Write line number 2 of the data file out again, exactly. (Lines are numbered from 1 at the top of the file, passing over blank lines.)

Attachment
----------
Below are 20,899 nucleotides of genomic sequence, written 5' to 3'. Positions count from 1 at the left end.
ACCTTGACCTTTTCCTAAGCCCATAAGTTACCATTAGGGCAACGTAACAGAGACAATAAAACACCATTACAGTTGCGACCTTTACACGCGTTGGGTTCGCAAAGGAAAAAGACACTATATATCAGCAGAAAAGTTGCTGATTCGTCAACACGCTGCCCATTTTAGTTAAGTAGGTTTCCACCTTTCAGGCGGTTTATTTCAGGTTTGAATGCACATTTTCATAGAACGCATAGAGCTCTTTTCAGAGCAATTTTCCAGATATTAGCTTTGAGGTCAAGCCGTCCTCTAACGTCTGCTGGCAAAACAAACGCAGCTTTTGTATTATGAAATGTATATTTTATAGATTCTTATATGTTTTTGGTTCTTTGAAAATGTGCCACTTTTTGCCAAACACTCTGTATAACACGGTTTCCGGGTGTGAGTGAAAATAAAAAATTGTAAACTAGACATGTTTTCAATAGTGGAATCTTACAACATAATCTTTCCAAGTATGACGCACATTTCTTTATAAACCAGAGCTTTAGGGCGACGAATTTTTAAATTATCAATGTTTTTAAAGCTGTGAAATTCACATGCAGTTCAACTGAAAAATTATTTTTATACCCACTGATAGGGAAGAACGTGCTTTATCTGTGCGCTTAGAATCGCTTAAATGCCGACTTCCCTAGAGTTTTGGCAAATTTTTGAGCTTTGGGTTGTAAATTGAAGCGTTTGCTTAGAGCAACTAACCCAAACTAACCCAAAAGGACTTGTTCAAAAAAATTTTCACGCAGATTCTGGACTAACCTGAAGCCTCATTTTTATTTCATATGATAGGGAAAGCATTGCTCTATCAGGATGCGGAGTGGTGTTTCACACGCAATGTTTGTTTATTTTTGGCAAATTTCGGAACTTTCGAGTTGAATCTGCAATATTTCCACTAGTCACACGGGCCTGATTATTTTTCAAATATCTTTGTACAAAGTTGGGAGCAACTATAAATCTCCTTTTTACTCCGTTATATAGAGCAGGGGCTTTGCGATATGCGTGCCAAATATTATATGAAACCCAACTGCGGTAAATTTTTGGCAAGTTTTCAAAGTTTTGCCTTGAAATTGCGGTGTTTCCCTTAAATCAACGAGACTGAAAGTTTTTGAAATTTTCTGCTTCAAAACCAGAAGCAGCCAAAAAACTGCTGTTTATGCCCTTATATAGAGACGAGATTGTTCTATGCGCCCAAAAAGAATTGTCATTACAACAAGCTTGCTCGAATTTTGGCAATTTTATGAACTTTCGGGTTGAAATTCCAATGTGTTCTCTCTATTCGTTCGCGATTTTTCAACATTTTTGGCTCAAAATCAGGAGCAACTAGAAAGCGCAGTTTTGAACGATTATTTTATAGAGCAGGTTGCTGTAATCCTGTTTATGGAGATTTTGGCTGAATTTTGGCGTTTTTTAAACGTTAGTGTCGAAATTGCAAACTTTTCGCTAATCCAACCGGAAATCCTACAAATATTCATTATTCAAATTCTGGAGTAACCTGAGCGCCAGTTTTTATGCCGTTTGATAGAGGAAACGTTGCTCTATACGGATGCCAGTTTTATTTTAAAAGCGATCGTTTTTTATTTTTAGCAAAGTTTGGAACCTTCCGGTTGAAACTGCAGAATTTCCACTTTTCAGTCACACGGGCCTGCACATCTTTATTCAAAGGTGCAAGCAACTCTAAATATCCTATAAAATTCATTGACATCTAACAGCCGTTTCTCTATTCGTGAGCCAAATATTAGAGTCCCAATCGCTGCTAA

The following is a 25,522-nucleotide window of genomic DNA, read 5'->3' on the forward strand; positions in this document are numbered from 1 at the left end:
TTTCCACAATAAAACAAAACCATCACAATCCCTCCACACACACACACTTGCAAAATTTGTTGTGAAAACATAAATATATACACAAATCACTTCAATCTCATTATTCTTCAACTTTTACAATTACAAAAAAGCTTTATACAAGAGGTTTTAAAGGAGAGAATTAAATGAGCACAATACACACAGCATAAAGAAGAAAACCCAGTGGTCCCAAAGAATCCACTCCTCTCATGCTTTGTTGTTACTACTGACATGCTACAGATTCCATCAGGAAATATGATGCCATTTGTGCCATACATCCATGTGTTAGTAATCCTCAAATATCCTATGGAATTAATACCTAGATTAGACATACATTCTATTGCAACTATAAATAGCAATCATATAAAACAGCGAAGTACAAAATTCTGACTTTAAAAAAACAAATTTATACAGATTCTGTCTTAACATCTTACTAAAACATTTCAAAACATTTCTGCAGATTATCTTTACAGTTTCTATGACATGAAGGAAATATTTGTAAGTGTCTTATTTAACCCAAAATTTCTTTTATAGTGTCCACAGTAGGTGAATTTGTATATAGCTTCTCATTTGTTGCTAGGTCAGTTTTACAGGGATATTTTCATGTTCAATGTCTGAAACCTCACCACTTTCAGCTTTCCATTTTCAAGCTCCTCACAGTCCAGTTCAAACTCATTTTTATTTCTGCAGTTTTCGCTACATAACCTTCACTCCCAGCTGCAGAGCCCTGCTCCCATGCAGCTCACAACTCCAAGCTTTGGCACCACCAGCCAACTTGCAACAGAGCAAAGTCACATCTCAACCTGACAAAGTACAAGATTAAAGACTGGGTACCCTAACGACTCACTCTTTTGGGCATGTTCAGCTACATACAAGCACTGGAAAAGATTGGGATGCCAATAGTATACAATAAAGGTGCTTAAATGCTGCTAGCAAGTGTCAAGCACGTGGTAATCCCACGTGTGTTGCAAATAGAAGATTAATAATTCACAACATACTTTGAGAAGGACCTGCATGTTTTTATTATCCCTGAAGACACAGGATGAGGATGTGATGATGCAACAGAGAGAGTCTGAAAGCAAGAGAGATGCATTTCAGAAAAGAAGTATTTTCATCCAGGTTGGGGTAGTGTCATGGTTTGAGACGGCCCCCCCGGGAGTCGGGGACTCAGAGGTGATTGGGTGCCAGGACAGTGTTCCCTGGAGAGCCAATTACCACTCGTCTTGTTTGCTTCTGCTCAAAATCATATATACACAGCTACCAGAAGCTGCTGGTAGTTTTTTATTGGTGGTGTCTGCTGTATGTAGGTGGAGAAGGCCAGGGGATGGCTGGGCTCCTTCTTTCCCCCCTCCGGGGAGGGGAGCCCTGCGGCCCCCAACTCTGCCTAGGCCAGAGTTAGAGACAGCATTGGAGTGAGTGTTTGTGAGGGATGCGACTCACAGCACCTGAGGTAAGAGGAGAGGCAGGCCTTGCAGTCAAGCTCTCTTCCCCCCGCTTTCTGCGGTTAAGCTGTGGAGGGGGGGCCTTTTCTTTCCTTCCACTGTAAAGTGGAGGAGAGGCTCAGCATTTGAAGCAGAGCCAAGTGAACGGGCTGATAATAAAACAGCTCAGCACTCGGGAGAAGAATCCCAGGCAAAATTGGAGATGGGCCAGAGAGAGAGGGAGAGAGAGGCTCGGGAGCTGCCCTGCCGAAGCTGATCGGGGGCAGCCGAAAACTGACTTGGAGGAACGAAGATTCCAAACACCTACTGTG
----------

ACCTTGACCTTTTCCTAAGCCCATAAGTTACCATTAGGGCAACGTAACAGAGACAATAAAACACCATTACAGTTGCGACCTTTACACGCGTTGGGTTCGCAAAGGAAAAAGACACTATATATCAGCAGAAAAGTTGCTGATTCGTCAACACGCTGCCCATTTTAGTTAAGTAGGTTTCCACCTTTCAGGCGGTTTATTTCAGGTTTGAATGCACATTTTCATAGAACGCATAGAGCTCTTTTCAGAGCAATTTTCCAGATATTAGCTTTGAGGTCAAGCCGTCCTCTAACGTCTGCTGGCAAAACAAACGCAGCTTTTGTATTATGAAATGTATATTTTATAGATTCTTATATGTTTTTGGTTCTTTGAAAATGTGCCACTTTTTGCCAAACACTCTGTATAACACGGTTTCCGGGTGTGAGTGAAAATAAAAAATTGTAAACTAGACATGTTTTCAATAGTGGAATCTTACAACATAATCTTTCCAAGTATGACGCACATTTCTTTATAAACCAGAGCTTTAGGGCGACGAATTTTTAAATTATCAATGTTTTTAAAGCTGTGAAATTCACATGCAGTTCAACTGAAAAATTATTTTTATACCCACTGATAGGGAAGAACGTGCTTTATCTGTGCGCTTAGAATCGCTTAAATGCCGACTTCCCTAGAGTTTTGGCAAATTTTTGAGCTTTGGGTTGTAAATTGAAGCGTTTGCTTAGAGCAACTAACCCAAACTAACCCAAAAGGACTTGTTCAAAAAAATTTTCACGCAGATTCTGGACTAACCTGAAGCCTCATTTTTATTTCATATGATAGGGAAAGCATTGCTCTATCAGGATGCGGAGTGGTGTTTCACACGCAATGTTTGTTTATTTTTGGCAAATTTCGGAACTTTCGAGTTGAATCTGCAATATTTCCACTAGTCACACGGGCCTGATTATTTTTCAAATATCTTTGTACAAAGTTGGGAGCAACTATAAATCTCCTTTTTACTCCGTTATATAGAGCAGGGGCTTTGCGATATGCGTGCCAAATATTATATGAAACCCAACTGCGGTAAATTTTTGGCAAGTTTTCAAAGTTTTGCCTTGAAATTGCGGTGTTTCCCTTAAATCAACGAGACTGAAAGTTTTTGAAATTTTCTGCTTCAAAACCAGAAGCAGCCAAAAAACTGCTGTTTATGCCCTTATATAGAGACGAGATTGTTCTATGCGCCCAAAAAGAATTGTCATTACAACAAGCTTGCTCGAATTTTGGCAATTTTATGAACTTTCGGGTTGAAATTCCAATGTGTTCTCTCTATTCGTTCGCGATTTTTCAACATTTTTGGCTCAAAATCAGGAGCAACTAGAAAGCGCAGTTTTGAACGATTATTTTATAGAGCAGGTTGCTGTAATCCTGTTTATGGAGATTTTGGCTGAATTTTGGCGTTTTTTAAACGTTAGTGTCGAAATTGCAAACTTTTCGCTAATCCAACCGGAAATCCTACAAATATTCATTATTCAAATTCTGGAGTAACCTGAGCGCCAGTTTTTATGCCGTTTGATAGAGGAAACGTTGCTCTATACGGATGCCAGTTTTATTTTAAAAGCGATCGTTTTTTATTTTTAGCAAAGTTTGGAACCTTCCGGTTGAAACTGCAGAATTTCCACTTTTCAGTCACACGGGCCTGCACATCTTTATTCAAAGGTGCAAGCAACTCTAAATATCCTATAAAATTCATTGACATCTAACAGCCGTTTCTCTATTCGTGAGCCAAATATTAGAGTCCCAATCGCTGCTAA